Article  CAS  Google Scholar 

  8. Gardiner, J. et al. Anchoring 9,371 maize expressed sequence tagged unigenes to the bacterial artificial chromosome contig map by two-dimensional overgo hybridization. Plant Physiol. 134, 1317–1326 (2004).

    Article  Google Scholar 

  9. Bennetzen, J.L., Coleman, C., Liu, R., Ma, J. & Ramakrishna, W. Consistent over-estimation of gene number in complex plant genomes. Curr. Opin. Plant Biol. 7, 732–736 (2004).

    Article  CAS  Google Scholar 

  10. Palmer, L.E. et al. Maize genome sequencing by methylation filtration. Science 302, 2115–2117 (2003).

    Article  Google Scholar 

  11. Messing, J. et al. Sequence composition and genome organization of maize. Proc. Natl Acad. Sci. USA 101, 14349–14354 (2004).

    Article  CAS  Google Scholar 

  12. Ramakrishna, W., Emberton, J., Ogden, M., SanMiguel, P. & Bennetzen, J.L. Structural analysis of the maize rp1 complex reveals numerous sites and unexpected mechanisms of local rearrangement. Plant Cell 14, 3213–3223 (2002).

    Article  CAS  Google Scholar 

  13. Craig, N.L., Craigie, R., Gellert, M. & Lambowitz, A.M. Mobile DNA II (American Society of Microbiology Press, Washington, DC, 2002).

    Book  Google Scholar 

  14. Gupta, S., Gallavotti, A., Stryker, G.A., Schmidt, R.J. & Lal, S.K. A novel class of Helitron-related transposable elements in maize contains portions of multiple pseudogenes. Plant Mol. Biol. 57, 115–127 (2005).

    Article  CAS  Google Scholar 

  15. Feschotte, C. & Wessler, S.R. Treasures in the attic: rolling circle transposons discovered in eukaryotic genomes. Proc. Natl. Acad. Sci. USA 98, 8923–8924 (2001).

    Article  CAS  Google Scholar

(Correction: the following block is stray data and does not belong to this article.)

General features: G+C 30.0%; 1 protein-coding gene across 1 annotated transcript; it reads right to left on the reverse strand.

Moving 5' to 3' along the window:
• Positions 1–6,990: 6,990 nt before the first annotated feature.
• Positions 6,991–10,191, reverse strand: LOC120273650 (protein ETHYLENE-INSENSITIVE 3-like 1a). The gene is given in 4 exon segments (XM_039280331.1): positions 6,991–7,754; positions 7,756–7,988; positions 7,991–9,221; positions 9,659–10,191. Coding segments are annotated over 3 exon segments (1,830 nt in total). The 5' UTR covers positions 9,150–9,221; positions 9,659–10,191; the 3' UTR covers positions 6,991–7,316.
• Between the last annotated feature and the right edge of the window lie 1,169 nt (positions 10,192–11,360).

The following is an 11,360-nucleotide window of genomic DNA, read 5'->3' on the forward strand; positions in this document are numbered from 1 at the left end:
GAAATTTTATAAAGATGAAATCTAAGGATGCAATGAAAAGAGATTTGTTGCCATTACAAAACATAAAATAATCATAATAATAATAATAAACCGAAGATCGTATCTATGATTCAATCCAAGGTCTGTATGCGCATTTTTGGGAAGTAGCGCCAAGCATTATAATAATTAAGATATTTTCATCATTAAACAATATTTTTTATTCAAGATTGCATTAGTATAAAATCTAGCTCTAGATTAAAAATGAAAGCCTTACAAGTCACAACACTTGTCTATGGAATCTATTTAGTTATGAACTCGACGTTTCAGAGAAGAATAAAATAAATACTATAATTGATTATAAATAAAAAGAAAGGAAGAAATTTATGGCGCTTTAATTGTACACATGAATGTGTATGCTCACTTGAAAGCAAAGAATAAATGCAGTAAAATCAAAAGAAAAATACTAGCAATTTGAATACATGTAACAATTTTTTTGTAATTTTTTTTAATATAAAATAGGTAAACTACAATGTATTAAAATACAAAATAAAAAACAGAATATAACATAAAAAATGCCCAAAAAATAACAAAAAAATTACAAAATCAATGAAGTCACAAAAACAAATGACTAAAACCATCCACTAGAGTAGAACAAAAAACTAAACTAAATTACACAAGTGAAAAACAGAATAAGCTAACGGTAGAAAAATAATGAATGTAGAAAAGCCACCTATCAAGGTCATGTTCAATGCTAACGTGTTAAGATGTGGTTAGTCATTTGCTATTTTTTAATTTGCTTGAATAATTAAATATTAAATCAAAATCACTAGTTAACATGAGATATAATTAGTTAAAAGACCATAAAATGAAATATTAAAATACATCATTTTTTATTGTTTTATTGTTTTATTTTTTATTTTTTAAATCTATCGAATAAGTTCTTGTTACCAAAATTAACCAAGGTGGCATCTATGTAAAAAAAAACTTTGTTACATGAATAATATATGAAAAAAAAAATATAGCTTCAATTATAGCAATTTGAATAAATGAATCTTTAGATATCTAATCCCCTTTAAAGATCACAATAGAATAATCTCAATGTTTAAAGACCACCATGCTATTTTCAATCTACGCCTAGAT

16. Kynast, R.G. et al. A complete set of maize individual chromosome additions to the oat genome. Plant Physiol. 125, 1216–1227 (2001).

    Article  CAS  Google Scholar 

  17. Okagaki, R.J. et al. Mapping maize sequences to chromosomes using oat-maize chromosome addition materials. Plant Physiol. 125, 1228–1235 (2001).

    Article  CAS  Google Scholar 

  18. Song, R., Llaca, V. & Messing, J. Mosaic organization of orthologous sequences in grass genomes. Genome Res. 12, 1549–1555 (2002).

    Article  CAS  Google Scholar 

  19. Lai, J. et al. Gene loss and movement in the maize genome. Genome Res. 14, 1924–1931 (2004).

    Article  CAS  Google Scholar 

  20. Swigonova, Z., Bennetzen, J.L. & Messing, J. Structure and evolution of the r/b chromosomal regions in rice, maize, and sorghum. Genetics 169, 891–906 (2005).

    Article  CAS  Google Scholar 

  21. Ilic, K., SanMiguel, P.J. & Bennetzen, J.L. A complex history of rearrangement in an orthologous region of the maize, sorghum, and rice genomes. Proc. Natl. Acad. Sci. USA 100, 12265–12270 (2003).

    Article  CAS  Google Scholar 

  22. Hamilton, A.J. & Baulcombe, D.C. A species of small antisense RNA in posttranscriptional gene silencing in plants. Science 286, 950–952 (1999).

    Article  CAS  Google Scholar 

  23. van der Krol, A.R., Mur, L.A., Beld, M., Mol, J.N. & Stuitje, A.R. Flavonoid genes in petunia: addition of a limited number of gene copies may lead to a suppression of gene expression. Plant Cell 2, 291–299 (1990).

    Article  CAS  Google Scholar 

  24. Duvick, D.N. Biotechnology in the 1930s: the development of hybrid maize. Nat. Rev. Genet. 2, 69–74 (2001).

    Article  CAS  Google Scholar 

  25. Birchler, J.A., Auger, D.L. & Riddle, N.C. In search of the molecular basis of heterosis. Plant Cell 15, 2236–2239 (2003).